Song of Lawino & Song of Ocol

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Heinemann, 1984 - Poetry - 152 pages
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Two African literary works by Okot P'Bitek available together in the African Writers Series.
 

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User Review  - ubaidd - LibraryThing

"Woman, Shut up! Pack your things, Go!" with such harsh words begins the Song of Ocol. Ocol is the westernized husband of Lawino and he responds to her lament with unabashed cruelty. Okot p'Bitek's ... Read full review

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its altogether a cultural cry to all western - sticken africans

Contents

CONTENTS
1
Song of Lawino
34
Song of Ocol
121
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About the author (1984)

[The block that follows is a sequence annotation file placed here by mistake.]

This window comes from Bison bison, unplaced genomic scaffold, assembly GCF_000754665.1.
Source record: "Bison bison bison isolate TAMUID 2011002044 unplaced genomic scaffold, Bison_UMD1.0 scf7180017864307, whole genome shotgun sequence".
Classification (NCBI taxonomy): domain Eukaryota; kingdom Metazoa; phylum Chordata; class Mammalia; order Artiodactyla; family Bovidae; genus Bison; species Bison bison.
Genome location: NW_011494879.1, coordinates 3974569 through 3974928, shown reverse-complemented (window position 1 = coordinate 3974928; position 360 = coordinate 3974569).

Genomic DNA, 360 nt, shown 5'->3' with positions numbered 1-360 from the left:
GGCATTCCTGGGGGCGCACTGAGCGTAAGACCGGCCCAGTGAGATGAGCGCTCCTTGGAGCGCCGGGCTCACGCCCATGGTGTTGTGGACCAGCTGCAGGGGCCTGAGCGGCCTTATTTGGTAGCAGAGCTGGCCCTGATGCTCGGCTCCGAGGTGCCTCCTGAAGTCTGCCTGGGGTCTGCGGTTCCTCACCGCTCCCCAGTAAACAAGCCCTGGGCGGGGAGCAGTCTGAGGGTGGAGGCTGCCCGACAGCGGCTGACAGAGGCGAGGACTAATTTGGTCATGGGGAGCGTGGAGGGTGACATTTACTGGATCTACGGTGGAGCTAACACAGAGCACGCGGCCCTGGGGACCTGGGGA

One of the most eloquent crusaders for the decolonization of the African mind through confrontations with all manifestations of colonial mentality in African manners, fashion, spiritual values, and use of language, Okot p'Bitek wrote his only novel, Lak Tar Miyo Kinyero We Lobo (Are Your Teeth White, If So, Laugh) (1953), and his long satirical and humorous poems or "poetic novels" - Song of Lawino (1966), Song of Ocol (1970), The Song of a Prisoner (1971), and The Revelations of a Prostitute in his native Luo. He then produced English translations of the songs in order to be able to reach a wider audience. Born in Gulu, northern Uganda, Okot was educated at Gulu High School and King's College in Budo, Uganda, before proceeding to England in the mid-1950s, where he earned degrees from Bristol University, the University of Wales at Aberystwyth, and Oxford University. Before his premature death in 1980, Okot served as the director of the Uganda National Theatre, professor at the Makerere University at Kampala, writer-in-residence at the University of Iowa, and visiting professor at the University of Ife (now the Obafemi Awolowo University) at Ile-Ife, Nigeria.

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